Amber in Lithuania

01 juillet 2004
02m 35s
Ref. 00326


Summary :

Report in Lithuania on amber, from ancient pagan legends that deified it up until its current transformation into jewelry.

Media type :
Broadcast date :
01 juillet 2004
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Amber comes from the fossilised remains of resin from pine and spruce forests that covered northern Europe 40 million years ago. Drenched in water, in these forests were subjected to their resinous components - and to the insects attracted by the odour that it released and thus trapped in the long process of fossilisation. This transformation led to the creation of a more or less translucent stone, with honey-like colours, particularly present on the coasts of Estonia, Latvia and Lithuania: and though. From the Stone Age, Baltic and, used decoratively or for medicinal purposes and always given magical powers, has been much bought and sold which shows it's great trade value. The amber routes were taken by merchants from northern Europe to the Mediterranean Sea, to India, to Kashmir, to Russia and even to China.

The discovery of DNA at the end of the twentieth century raised the hopes of scientists wishing to deepen their knowledge of prehistoric worlds by analysing the organisms trapped in these rocks. David Penney has thus been able to demonstrate in 2005 for the first time the presence of hemolymph, an equivalent to blood, in insects dating from 20 million years ago.

Claire Sécail


Daniel Bilalian
Since we're talking about trips, beginning of summer, it's in the beginning of summer that a certain number of pagan rituals, afterwards picked up by the Catholic church, take place in the Baltic countries. That's what's happening right now in Lithuania. Gilles Rabine, Yann Moine.
Gilles Rabine
For a long time, a very Catholic Lithuania was a pagan land that celebrated Perkunas, the god of thunder and fire.
1st Lithuanian speaker
Gemina, the goddess of earth and Yurate, the goddess of the sea.
Gilles Rabine
At the edge of the Baltic sea, Perkunas had built an amber palace for Yurate, who lived there without incident until the day she fell in love with a young and handsome fisherman.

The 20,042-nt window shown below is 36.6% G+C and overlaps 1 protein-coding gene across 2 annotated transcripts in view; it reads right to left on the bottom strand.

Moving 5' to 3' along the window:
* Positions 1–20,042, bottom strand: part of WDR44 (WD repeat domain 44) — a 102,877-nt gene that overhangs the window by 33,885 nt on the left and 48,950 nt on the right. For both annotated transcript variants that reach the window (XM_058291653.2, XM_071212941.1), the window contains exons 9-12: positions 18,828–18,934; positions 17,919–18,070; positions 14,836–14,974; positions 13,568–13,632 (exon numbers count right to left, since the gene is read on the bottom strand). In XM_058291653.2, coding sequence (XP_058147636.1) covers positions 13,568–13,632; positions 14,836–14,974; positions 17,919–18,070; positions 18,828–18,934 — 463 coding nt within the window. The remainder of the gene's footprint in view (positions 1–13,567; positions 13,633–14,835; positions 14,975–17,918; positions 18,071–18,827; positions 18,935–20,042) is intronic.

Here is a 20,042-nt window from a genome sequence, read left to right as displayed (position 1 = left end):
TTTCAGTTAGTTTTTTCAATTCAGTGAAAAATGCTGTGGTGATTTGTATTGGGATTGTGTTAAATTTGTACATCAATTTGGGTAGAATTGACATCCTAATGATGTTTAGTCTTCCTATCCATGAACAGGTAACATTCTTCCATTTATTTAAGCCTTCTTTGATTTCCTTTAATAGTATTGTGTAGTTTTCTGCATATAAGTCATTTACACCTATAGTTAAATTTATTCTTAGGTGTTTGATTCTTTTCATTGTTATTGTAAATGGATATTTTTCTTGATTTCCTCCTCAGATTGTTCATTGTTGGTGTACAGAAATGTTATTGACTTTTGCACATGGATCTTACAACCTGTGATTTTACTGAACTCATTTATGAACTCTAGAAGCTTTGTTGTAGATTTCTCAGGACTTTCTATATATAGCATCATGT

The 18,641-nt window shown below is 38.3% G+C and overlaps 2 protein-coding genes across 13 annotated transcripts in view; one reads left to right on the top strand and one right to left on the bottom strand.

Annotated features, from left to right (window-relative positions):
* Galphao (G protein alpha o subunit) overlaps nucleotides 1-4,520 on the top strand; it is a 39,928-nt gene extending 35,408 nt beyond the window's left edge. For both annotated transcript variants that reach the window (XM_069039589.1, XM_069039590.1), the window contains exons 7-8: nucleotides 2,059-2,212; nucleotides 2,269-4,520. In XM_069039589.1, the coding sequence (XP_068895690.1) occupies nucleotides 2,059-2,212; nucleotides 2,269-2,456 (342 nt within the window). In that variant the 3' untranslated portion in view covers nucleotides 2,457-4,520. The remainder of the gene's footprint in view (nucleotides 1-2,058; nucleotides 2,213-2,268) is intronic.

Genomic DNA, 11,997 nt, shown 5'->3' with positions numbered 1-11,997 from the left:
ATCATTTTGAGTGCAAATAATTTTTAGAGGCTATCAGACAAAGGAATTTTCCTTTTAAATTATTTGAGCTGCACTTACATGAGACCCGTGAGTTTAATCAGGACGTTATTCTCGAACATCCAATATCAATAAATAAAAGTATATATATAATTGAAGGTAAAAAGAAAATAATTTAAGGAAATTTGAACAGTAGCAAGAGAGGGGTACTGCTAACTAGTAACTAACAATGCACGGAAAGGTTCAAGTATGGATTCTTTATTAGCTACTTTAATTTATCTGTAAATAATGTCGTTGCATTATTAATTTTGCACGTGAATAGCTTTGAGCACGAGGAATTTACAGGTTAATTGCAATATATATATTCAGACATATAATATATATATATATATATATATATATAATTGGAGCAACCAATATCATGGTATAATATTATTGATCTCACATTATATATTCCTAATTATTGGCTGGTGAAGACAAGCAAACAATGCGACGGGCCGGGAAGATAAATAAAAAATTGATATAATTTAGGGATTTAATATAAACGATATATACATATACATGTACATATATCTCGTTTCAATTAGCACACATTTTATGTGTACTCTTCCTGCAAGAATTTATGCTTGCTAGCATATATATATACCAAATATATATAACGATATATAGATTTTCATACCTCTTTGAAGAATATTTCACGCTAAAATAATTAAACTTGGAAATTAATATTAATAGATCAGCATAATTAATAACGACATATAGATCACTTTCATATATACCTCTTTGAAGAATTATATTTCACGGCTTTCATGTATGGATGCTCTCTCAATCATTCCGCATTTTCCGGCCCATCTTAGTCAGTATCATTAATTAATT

Jonas Trinkunas
Jealous, Perkunas destroyed the amber palace where Yurate, the goddess of the sea, lived. The amber palace exploded into millions of small pieces, all over the Baltic sea.
Gilles Rabine
Since then, we find amber on the beaches. In the Middle Ages, a kilo of amber was worth a kilo of gold, today its price depends on its colour, white, yellow, cognac, blue or green.
White amber is the oldest, we call it the king amber, it's the most expensive. But green amber is the youngest, between five and ten million years, and the oldest amber forty million years.
Gilles Rabine
Fashion and creators are rediscovering amber, which is a fossilised resin, fragile but easy to shape. In this studio in the suburbs of Vilnius, one gross ton of amber is processed each month.
Vytautas Zobielski
At the end, only twenty to thirty percent of the rough amber is left.
Gilles Rabine
Today, amber is becoming rare, as rare as the craftsmen who, before the polishing, can guess the transparence and the colour of a future rough piece. The amber museum possesses a few genuine treasures such as these inclusions of insects that are forty million years old.
Ernesta Sakalaite
Mosquitoes, flies, tiny insects, spiders, and ants are especially present there.
Gilles Rabine
Prehistoric men did not know how to polish amber.
Ernesta Sakalaite
The first men only wore these amulets for important celebrations, and only the chiefs wore them.
Gilles Rabine
Our very earliest prehistoric ancestors thought that the pieces of amber that they picked up on the beaches were the sun's tears.